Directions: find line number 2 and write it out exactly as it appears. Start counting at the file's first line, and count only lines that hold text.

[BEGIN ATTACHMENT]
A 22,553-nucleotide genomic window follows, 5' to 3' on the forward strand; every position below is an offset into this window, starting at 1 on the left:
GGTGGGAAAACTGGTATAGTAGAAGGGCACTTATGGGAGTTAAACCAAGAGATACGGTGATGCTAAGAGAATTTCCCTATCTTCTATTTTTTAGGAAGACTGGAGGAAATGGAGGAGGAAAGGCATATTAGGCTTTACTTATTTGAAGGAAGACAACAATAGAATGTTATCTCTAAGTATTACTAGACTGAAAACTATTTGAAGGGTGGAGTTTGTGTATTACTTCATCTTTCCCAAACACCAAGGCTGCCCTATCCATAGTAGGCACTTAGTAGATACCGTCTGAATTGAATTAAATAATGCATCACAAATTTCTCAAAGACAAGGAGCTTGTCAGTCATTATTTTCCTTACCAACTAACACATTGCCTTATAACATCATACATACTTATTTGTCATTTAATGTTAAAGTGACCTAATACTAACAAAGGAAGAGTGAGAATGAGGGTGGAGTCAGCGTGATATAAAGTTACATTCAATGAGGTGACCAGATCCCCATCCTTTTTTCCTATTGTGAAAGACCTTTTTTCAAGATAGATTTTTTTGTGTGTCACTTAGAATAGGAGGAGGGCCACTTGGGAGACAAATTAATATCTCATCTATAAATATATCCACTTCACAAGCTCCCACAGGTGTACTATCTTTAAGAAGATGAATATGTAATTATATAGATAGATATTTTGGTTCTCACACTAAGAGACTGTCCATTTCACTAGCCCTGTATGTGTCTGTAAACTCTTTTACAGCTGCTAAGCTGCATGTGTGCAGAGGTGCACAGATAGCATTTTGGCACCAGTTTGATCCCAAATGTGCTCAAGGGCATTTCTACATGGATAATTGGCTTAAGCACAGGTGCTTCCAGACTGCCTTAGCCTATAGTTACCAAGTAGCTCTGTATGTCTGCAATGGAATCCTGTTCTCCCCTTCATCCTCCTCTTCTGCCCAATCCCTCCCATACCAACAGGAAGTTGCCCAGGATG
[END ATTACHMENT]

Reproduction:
GGTGGGAAAACTGGTATAGTAGAAGGGCACTTATGGGAGTTAAACCAAGAGATACGGTGATGCTAAGAGAATTTCCCTATCTTCTATTTTTTAGGAAGACTGGAGGAAATGGAGGAGGAAAGGCATATTAGGCTTTACTTATTTGAAGGAAGACAACAATAGAATGTTATCTCTAAGTATTACTAGACTGAAAACTATTTGAAGGGTGGAGTTTGTGTATTACTTCATCTTTCCCAAACACCAAGGCTGCCCTATCCATAGTAGGCACTTAGTAGATACCGTCTGAATTGAATTAAATAATGCATCACAAATTTCTCAAAGACAAGGAGCTTGTCAGTCATTATTTTCCTTACCAACTAACACATTGCCTTATAACATCATACATACTTATTTGTCATTTAATGTTAAAGTGACCTAATACTAACAAAGGAAGAGTGAGAATGAGGGTGGAGTCAGCGTGATATAAAGTTACATTCAATGAGGTGACCAGATCCCCATCCTTTTTTCCTATTGTGAAAGACCTTTTTTCAAGATAGATTTTTTTGTGTGTCACTTAGAATAGGAGGAGGGCCACTTGGGAGACAAATTAATATCTCATCTATAAATATATCCACTTCACAAGCTCCCACAGGTGTACTATCTTTAAGAAGATGAATATGTAATTATATAGATAGATATTTTGGTTCTCACACTAAGAGACTGTCCATTTCACTAGCCCTGTATGTGTCTGTAAACTCTTTTACAGCTGCTAAGCTGCATGTGTGCAGAGGTGCACAGATAGCATTTTGGCACCAGTTTGATCCCAAATGTGCTCAAGGGCATTTCTACATGGATAATTGGCTTAAGCACAGGTGCTTCCAGACTGCCTTAGCCTATAGTTACCAAGTAGCTCTGTATGTCTGCAATGGAATCCTGTTCTCCCCTTCATCCTCCTCTTCTGCCCAATCCCTCCCATACCAACAGGAAGTTGCCCAGGATG